Long-term, a variety of problems threaten Istanbul’s water supply, including climate change, water pollution, and industrialization.
Water encircles Istanbul. To the south is the Sea of Marmara, to the north lies the Black Sea. The Bosphorus Strait, which connects the two, cuts through the heart of the city and is seen as a continental divider, separating Europe from Asia.
The seas, however, are either salty or brackish, making the water unfit for drinking or domestic use. Instead, Istanbul relies heavily on surface water, which it draws from eight regional reservoirs. In total, surface water accounts for 97 percent of the city’s supply. This supply, in turn, is being challenged by increasingly high demand.
In the past 40 years, Istanbul has grown at breakneck pace. In 1980, the city was home to 3 million people. Today, the population is around 15 million. Istanbul is considered the largest city in Europe, and ranks as the seventh-largest in the world. Each year, it welcomes 300,000 migrants from other areas of Turkey.
Istanbul’s dependence on surface water, coupled with rapid population growth, poses a riddle for city leaders trying to ensure reliable water. Following a severe dry spell in 1994, local officials began increasing the city’s water storage. Between 1994 and 2014, total storage capacity increased from 590 million cubic meters per year to 2.1 billion.
In 2009, the city of Istanbul developed a sustainability master plan. Continued water availability is a key part of the plan, which includes five projects intended to boost supply by another 646 million cubic meters per year by 2040.
If careful management continues, Istanbul does not face major water shortfalls now or in the near future. Long-term, however, a variety of concerns loom, including climate change, water pollution, and industrialization.
In the past decade, a handful of dry years have tested Istanbul’s water reserves. From 2006 to 2008, Istanbul received the lowest amount of rainfall in 50 years, with reservoirs dipping to 25 percent capacity. In 2014, another drought occurred, with reservoirs dropping as low as 29 percent.
According to climate scientists, periods of drought may be the new norm for the megacity. A 2013 report by the Organisation for Economic Co-operation and Development (OECD) analyzed the impacts of climate change on water systems in Turkey. The report predicts that temperatures will rise and rainfall will decrease in much of Turkey in the next century. The OECD warns that these climate disruptions could have major impacts on the quantity and quality of the country’s surface water.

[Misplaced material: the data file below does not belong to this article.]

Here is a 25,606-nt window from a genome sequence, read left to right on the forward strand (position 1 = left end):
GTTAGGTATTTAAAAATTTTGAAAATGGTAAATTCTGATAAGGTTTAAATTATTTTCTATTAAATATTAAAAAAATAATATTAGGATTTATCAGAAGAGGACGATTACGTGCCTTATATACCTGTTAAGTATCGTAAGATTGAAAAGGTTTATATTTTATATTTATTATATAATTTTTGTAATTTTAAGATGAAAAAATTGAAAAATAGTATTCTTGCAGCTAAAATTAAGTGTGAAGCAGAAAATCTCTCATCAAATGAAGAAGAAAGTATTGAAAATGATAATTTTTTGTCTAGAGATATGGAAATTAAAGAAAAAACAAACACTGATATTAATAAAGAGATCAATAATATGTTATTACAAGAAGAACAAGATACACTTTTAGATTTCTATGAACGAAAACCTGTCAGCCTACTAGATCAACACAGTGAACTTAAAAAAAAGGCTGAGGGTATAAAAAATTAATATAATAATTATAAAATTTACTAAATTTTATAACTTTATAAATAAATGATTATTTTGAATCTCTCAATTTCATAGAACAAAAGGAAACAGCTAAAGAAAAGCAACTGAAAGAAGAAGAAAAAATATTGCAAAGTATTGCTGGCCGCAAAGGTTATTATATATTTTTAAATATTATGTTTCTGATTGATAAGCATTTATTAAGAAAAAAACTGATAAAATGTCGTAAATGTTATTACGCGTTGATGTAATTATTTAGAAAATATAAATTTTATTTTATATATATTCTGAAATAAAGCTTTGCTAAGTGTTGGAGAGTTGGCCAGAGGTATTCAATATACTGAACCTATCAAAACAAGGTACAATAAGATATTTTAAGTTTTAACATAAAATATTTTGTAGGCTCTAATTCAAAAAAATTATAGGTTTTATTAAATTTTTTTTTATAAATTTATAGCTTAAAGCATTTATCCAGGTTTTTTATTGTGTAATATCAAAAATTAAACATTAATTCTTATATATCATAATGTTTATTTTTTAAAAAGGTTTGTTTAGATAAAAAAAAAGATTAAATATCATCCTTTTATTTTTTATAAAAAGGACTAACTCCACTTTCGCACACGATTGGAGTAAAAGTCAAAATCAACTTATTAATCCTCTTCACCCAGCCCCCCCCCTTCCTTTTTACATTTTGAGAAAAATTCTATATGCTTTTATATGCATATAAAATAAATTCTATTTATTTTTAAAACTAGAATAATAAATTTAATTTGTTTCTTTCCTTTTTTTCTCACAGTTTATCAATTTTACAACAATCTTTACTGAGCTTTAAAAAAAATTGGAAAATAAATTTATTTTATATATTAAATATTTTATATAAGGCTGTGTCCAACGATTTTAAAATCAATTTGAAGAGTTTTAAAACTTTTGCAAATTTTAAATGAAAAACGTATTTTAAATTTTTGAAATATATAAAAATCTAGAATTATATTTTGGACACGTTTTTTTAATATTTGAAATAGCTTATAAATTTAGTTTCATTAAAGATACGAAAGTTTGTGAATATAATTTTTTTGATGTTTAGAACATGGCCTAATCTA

Another 2013 study, published in the Turkish Journal of Water Science & Management, forecasts changes in Istanbul’s Marmara region. In the “optimistic” scenario, temperatures in the region are expected to rise 2 to 3 °C by 2040, and another 3 to 4 °C by 2100. At the same time, autumn rainfall is forecast to drop by 20 percent. In the “pessimistic” scenario, climate fluctuations are even worse, ultimately leading to a 20 percent decrease in regional surface and groundwater.
In addition to the shifting climate, pollution threatens Istanbul’s water supply. Although the city has made impressive progress in wastewater management, some sewage still goes untreated. Several treatment plants are also outdated, including the Kadikoy plant, which can only remove waste molecules larger than 10 millimeters. As a result, many small but dangerous particles are still dumped into Istanbul’s waterways.
The city’s reservoirs are also at risk of contamination. The reservoirs have water quality conservation zones around them, which restrict nearby construction and industrial activity. Despite this, illegal settlements crop up alongside reservoirs. These communities often lack proper sanitation, exposing reservoirs to pollutants.
Istanbul’s booming growth is not only leading to illegal settlements, but also to a handful of mega projects. One of the plans, called the Canal Istanbul, involves carving a new waterway parallel to the Bosphorus Strait, connecting the Black Sea and the Sea of Marmara. The canal is intended to reduce congestion of the Bosphorus, one of the busiest waterways in the world.
However, environmental experts warn that the ambitious plan could have detrimental effects on Istanbul’s water supply. According to the Turkish government’s own data, the new canal will alter water resources on the European side of Istanbul, which supplies 40 percent of the city’s demand. Completion of the canal will require uprooting the Sazlıdere Dam, as well as upsetting nearby streams and underground water tables.
As if to underscore the fragility of Istanbul’s water supply, rainfall in late 2017 was far below average, raising fears of a 2018 drought. According to Turkish Water Affairs and Forestry Minister Veysel Eroğlu, the government is doing all that it can to avert a dry spell.
For now, water supplies in the city are likely safe. Someday, though, a time may come when even the most sincere governmental efforts cannot stop Istanbul’s reservoirs from running dry.
Resources And Further Reading
Climate Change Projections for Turkey: Three Models and Two Scenarios (MGM)
Gov’t forced to take measures amid below average rainfall across Turkey (Hürriyet Daily News)
Istanbul: City of Water (Revolve Water)
Pollution Threatens Iconic Istanbul Waterways (Al Jazeera)
Turkey: Climate change impacts on water systems (OECD)
Water and Wastewater Management in Istanbul (ResearchGate)
Will Istanbul’s Massive New Canal Be an Environmental Disaster? (National Geographic)
Kayla Ritter is a recent graduate of Michigan State University, where she studied International Relations and Teaching English to Speakers of Other Languages. She is currently based in Manton, Michigan. Kayla enjoys running, writing, and traveling. Contact Kayla Ritter